“20/20” captures community pharmacy errors, but vision seems to be shortsighted
From the April 5, 2007 issue
Last Friday (3/30/07), many television viewers tuned in to 20/20 (ABC) to watch the much-advertised exposé on prescription errors, “A prescription for disaster.” (To view an expanded version of the program, visit: http://abcnews.go.com/Video/player Index?id=3002095.) According to the producers, the segment was intended to provide answers to two very important questions:
- Who is the person behind the counter filling your prescription?
- Are you getting the medication your physician prescribed?
Unfortunately, the program seemed to miss its mark on both accounts.
When describing the “person” behind the counter, the role of the pharmacist was scantily depicted. Most of the program’s attention was focused on pharmacy technicians and their lack of training. Yes, pharmacy should set consistent standards for training and certification of pharmacy technicians and better define their role in the dispensing of medications. However, regulatory bodies need to enact these changes and insurance reimbursement systems need to financially support the regulations or progress will continue to be slow. The only role of the pharmacist that was highlighted in the segment was patient counseling. This is a critical process, but also a challenge since many patients don’t understand the value of counseling and have unknowingly declined the opportunity to speak to a pharmacist. In the end, the segment failed to inform the public about the “pharmacist” behind the counter and his or her role in supervising the technician’s work, reviewing the safety and appropriateness of prescriptions, querying the insurer to verify and maximize coverage, checking the completion of all prescriptions before dispensing, and detecting and resolving possible prescribing errors. In fact, the program failed to inject balance by mentioning the occasional prescribing errors uncovered and corrected by pharmacists.
In answer to the second question, the 20/20 investigative staff interviewed two patients and families of patients who had suffered harm from a medication error— a woman who suffered a stroke after the pharmacy dispensed warfarin 10 mg instead of 1 mg, and a child who sustained brain damage after receiving an oral diabetic medication instead of phenobarbital. These testimonials were unquestionably moving. Fortunately, harmful errors like these clearly represent an extreme minority given all the prescription medications safely dispensed each year. Nevertheless, harmful errors like those depicted on 20/20 should never happen. The investigation also uncovered a “22% error rate” during the dispensing of 100 prescriptions. However, a single statement practically glossed over during the show noted, “no patients received the wrong medication.” The 22% error rate was based on less significant, non-clinical details of a prescription such as counting out the wrong number of pills and failing to put a childproof cap on a bottle. The more significant clinical components of the prescription such as the right drug, right dose, and right patient appeared to be correct, but no details were provided.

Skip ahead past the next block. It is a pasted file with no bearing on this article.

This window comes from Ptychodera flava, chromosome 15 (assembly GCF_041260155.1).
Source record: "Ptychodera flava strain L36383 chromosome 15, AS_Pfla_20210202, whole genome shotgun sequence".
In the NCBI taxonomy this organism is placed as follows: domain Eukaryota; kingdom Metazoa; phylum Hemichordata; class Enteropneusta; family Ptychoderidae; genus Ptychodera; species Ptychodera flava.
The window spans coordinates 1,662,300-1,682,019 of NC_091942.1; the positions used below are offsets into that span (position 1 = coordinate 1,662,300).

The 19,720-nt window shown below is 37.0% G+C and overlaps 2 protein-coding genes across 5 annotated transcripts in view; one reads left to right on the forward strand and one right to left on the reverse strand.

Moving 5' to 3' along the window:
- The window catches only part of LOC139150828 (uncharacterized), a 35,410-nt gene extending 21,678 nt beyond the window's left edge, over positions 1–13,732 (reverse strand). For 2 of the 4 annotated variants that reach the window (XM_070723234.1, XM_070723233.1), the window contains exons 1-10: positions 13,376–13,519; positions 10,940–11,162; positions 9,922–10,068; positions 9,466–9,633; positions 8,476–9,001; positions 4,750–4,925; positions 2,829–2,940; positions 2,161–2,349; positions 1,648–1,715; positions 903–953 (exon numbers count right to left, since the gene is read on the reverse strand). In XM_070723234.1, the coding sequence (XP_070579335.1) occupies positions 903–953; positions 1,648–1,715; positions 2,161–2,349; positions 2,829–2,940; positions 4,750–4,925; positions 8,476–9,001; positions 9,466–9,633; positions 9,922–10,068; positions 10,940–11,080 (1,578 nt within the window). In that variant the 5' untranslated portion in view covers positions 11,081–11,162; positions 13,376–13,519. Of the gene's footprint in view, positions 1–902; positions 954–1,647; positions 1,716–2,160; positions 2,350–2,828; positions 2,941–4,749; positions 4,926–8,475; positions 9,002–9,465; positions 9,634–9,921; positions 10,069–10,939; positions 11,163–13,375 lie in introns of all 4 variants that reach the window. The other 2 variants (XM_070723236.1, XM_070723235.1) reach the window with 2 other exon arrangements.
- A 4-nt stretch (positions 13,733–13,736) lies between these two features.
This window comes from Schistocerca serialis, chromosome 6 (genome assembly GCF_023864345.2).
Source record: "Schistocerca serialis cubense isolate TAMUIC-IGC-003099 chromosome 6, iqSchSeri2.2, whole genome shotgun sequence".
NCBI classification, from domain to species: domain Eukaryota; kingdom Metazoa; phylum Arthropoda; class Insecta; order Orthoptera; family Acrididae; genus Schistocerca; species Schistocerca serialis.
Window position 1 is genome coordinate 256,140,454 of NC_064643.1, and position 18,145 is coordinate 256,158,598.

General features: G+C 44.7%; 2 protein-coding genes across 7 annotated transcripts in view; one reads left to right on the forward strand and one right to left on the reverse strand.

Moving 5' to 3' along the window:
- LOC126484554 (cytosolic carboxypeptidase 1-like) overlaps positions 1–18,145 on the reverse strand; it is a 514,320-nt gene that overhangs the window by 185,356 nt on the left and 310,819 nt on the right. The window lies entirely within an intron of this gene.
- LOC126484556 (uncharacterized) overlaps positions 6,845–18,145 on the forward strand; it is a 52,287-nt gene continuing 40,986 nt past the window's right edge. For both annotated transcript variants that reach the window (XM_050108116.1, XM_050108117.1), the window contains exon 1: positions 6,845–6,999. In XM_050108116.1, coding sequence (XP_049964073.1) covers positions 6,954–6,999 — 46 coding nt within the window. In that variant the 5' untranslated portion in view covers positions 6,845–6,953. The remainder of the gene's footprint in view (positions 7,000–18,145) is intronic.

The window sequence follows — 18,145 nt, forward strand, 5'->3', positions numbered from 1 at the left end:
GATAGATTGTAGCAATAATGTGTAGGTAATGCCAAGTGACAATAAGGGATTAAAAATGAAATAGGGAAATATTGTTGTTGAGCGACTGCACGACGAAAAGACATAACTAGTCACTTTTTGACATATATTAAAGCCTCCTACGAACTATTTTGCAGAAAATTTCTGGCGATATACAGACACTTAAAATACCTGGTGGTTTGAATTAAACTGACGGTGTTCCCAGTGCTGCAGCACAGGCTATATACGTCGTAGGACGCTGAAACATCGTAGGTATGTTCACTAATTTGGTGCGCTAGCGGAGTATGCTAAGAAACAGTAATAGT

Regardless of the inconsistencies listed above, perhaps the biggest mark that the 20/20 exposé missed was the opportunity to inform consumers about the important role they can play in medication error prevention. Yes, the segment likely alarmed consumers, but little substantive advice was forthcoming about ways consumers can help to prevent errors. Simply describing the importance of counseling and urging the public to demand it when picking up a prescription would have made the segment much more worthy of attention. Unfortunately, we can’t say with confidence that the 20/20 segment will do much to improve the likelihood of this happening. The program also failed to mention any safety features already present in many pharmacies today that have helped to improve safety in the last 5 years, including electronic prescribing, bar coding, pill imaging, sophisticated drug interaction software, and so on.
With this said, we must also agree with Ken Barker and Elizabeth Flynn, researchers who helped create the undercover investigation for 20/20, that the exposé should serve as a wake-up call to develop technician training and certification standards, consistently offer to counsel all patients when picking up prescriptions, change reimbursement systems to acknowledge and compensate the time pharmacists spend during clinical review of prescriptions and patient counseling, improve error reporting and disclosure of mistakes, and reduce expected production quotas by some pharmacies. While we acknowledge the great work that many community pharmacies are doing to improve safety, we encourage serious discussion by all about the exposed deficiencies and ongoing attention to all the challenges suggested in the 20/20 segment.